Diabetic Ketoacidosis

Diabetic Ketoacidosis

Professor of Pediatric Endocrinology University of Khartoum, Sudan Introduction DKA is a serious acute complications of Diabetes Mellitus. It carries significant risk of death and/or morbidity especially with delayed treatment. The prognosis of DKA is worse in the extremes of age, with a mortality rates of 5-10%. With the new advances of therapy, DKA mortality decreases to > 2%. Before discovery and use of Insulin (1922) the mortality was 100%. Epidemiology DKA is reported in 2-5% of known type 1 diabetic patients in industrialized countries, while it occurs in 35-40% of such patients in Africa. DKA at the time of first diagnosis of diabetes mellitus is reported in only 2-3% in western Europe, but is seen in 95% of diabetic children in Sudan. Similar results were reported from other African countries . Consequences The latter observation is annoying because it implies the following: The late diagnosis of type 1 diabetes in many developing countries particularly in Africa. The late presentation of DKA, which is associated with risk of morbidity & mortality Death of young children with DKA undiagnosed or wrongly diagnosed as malaria or meningitis. Pathophysiology Secondary to insulin deficiency, and the action of counter-regulatory hormones, blood glucose increases leading to hyperglycemia and glucosuria. Glucosuria causes an osmotic diuresis, leading to water & Na loss. In the absence of insulin activity the body fails to utilize glucose as fuel and uses fats instead. This leads to ketosis. Pathophysiology/2 The excess of ketone bodies will cause metabolic acidosis, the later is also aggravated by Lactic acidosis caused by dehydration & poor tissue perfusion. Vomiting due to an ileus, plus increased insensible water losses due to tachypnea will worsen the state of dehydr Continue reading >>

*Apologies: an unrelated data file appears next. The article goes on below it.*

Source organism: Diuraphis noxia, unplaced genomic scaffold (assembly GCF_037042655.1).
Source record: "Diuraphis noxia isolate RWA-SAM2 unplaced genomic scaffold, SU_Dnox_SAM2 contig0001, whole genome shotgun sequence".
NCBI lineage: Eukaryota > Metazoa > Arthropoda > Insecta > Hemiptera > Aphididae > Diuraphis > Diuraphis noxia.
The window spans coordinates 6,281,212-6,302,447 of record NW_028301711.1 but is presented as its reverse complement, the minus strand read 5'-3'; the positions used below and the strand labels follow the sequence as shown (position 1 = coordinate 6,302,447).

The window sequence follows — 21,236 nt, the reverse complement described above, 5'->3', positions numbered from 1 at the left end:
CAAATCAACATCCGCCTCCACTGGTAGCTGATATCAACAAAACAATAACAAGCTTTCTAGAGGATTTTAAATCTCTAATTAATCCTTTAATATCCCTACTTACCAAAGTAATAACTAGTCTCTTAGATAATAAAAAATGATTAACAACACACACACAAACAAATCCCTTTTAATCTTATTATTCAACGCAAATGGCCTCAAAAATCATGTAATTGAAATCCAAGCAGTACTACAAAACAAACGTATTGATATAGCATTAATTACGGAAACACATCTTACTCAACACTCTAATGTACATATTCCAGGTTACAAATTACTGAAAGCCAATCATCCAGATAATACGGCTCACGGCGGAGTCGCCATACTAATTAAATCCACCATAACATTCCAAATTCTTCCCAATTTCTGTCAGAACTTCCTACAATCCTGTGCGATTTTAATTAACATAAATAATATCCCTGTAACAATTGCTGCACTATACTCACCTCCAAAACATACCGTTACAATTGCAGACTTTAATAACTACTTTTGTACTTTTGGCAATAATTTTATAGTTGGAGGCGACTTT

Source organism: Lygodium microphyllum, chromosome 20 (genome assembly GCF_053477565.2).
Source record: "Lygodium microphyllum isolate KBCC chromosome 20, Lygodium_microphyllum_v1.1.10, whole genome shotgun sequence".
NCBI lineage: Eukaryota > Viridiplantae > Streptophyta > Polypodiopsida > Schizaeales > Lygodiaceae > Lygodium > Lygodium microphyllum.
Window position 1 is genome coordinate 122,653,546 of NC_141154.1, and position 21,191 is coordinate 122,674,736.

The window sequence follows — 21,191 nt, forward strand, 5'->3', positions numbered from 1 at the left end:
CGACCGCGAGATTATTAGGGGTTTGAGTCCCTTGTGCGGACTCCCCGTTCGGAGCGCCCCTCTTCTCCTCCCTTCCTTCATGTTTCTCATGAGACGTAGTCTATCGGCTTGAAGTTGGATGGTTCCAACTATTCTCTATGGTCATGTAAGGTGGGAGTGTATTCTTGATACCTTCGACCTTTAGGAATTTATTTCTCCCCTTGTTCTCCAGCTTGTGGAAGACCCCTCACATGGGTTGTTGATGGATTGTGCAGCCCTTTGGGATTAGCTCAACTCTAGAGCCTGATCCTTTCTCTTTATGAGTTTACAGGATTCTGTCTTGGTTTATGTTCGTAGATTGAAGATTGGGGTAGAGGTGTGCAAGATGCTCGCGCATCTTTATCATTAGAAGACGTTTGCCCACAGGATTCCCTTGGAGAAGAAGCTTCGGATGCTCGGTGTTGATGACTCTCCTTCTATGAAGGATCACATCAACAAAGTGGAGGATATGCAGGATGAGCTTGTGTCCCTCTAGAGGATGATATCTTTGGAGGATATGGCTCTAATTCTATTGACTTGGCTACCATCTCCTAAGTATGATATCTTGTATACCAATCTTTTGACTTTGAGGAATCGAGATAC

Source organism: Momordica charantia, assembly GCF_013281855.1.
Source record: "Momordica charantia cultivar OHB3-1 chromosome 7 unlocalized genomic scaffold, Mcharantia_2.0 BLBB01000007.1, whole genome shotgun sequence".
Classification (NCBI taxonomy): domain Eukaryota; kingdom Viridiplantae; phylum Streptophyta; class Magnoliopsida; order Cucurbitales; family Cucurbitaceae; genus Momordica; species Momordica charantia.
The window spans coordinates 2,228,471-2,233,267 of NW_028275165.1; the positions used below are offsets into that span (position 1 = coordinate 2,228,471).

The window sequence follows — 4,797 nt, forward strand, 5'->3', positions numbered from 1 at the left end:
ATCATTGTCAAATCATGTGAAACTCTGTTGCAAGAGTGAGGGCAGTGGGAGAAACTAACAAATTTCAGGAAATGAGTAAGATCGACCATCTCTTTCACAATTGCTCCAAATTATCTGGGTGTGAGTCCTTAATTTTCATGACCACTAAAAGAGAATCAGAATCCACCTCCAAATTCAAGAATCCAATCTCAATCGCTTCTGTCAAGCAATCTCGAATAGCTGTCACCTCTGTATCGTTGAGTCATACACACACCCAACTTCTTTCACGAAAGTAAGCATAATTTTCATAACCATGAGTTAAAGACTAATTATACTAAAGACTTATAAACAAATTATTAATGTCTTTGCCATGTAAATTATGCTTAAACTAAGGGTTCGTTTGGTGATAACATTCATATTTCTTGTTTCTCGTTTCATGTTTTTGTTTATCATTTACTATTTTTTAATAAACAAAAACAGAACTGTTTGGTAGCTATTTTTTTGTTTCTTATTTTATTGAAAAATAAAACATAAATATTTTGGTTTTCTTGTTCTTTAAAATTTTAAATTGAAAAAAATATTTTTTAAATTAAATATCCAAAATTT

Editorial Review Diabetic Ketoacidosis: Role Of The Kidney In The Acid-base Homeostasis Re-evaluated

Editorial Review Diabetic Ketoacidosis: Role Of The Kidney In The Acid-base Homeostasis Re-evaluated

The development of diabetic ketoacidosis (DKA) involves a series of closely interrelated derangements of intermediary metabolism and of body fluid volume and composition whose fundamental nature has not been completely unraveled [1–8]. The composite clinical picture in full-blown DKA on admission includes hyperglycemia with hyperosmolality, metabolic acidosis due to the accumulation of ketoacids, extracellular and intracellular fluid (ECF and ICF, respectively) volume depletion, and varying degrees of electrolyte deficiency, particularly of potassium and phosphate [9–11]. Since proper correction of the alterations in volume status, acid-base, and electrolyte composition is critical for survival, a clear understanding of the pathogenesis of these derangements is essential for the adequate management of DKA. The present review will focus on the role of the kidney in the pathogenesis of the different patterns of electrolyte and acid-base composition observed on admission for and during recovery from DKA. Special emphasis will be placed on the role of the kidney in the defense of acid-base homeostasis during the recovery phase. Other aspects of the alterations that develop in DKA have been reviewed in detail elsewhere [12–14]. Continue reading >>